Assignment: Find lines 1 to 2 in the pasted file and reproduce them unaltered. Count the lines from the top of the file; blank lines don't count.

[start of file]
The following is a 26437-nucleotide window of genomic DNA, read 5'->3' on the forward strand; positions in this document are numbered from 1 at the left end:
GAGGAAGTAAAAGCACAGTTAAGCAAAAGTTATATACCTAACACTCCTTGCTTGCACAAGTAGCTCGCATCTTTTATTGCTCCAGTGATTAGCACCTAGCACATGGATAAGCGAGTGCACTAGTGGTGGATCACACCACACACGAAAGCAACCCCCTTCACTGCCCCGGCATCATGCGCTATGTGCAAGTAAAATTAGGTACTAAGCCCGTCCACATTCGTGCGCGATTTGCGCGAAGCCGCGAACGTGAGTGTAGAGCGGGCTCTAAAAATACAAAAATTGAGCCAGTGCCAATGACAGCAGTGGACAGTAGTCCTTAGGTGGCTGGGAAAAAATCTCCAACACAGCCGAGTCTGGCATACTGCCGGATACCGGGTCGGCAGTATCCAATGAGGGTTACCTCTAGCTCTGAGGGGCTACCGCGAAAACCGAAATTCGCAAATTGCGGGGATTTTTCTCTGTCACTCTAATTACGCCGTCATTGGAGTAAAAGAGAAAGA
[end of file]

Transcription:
The following is a 26437-nucleotide window of genomic DNA, read 5'->3' on the forward strand; positions in this document are numbered from 1 at the left end:
GAGGAAGTAAAAGCACAGTTAAGCAAAAGTTATATACCTAACACTCCTTGCTTGCACAAGTAGCTCGCATCTTTTATTGCTCCAGTGATTAGCACCTAGCACATGGATAAGCGAGTGCACTAGTGGTGGATCACACCACACACGAAAGCAACCCCCTTCACTGCCCCGGCATCATGCGCTATGTGCAAGTAAAATTAGGTACTAAGCCCGTCCACATTCGTGCGCGATTTGCGCGAAGCCGCGAACGTGAGTGTAGAGCGGGCTCTAAAAATACAAAAATTGAGCCAGTGCCAATGACAGCAGTGGACAGTAGTCCTTAGGTGGCTGGGAAAAAATCTCCAACACAGCCGAGTCTGGCATACTGCCGGATACCGGGTCGGCAGTATCCAATGAGGGTTACCTCTAGCTCTGAGGGGCTACCGCGAAAACCGAAATTCGCAAATTGCGGGGATTTTTCTCTGTCACTCTAATTACGCCGTCATTGGAGTAAAAGAGAAAGA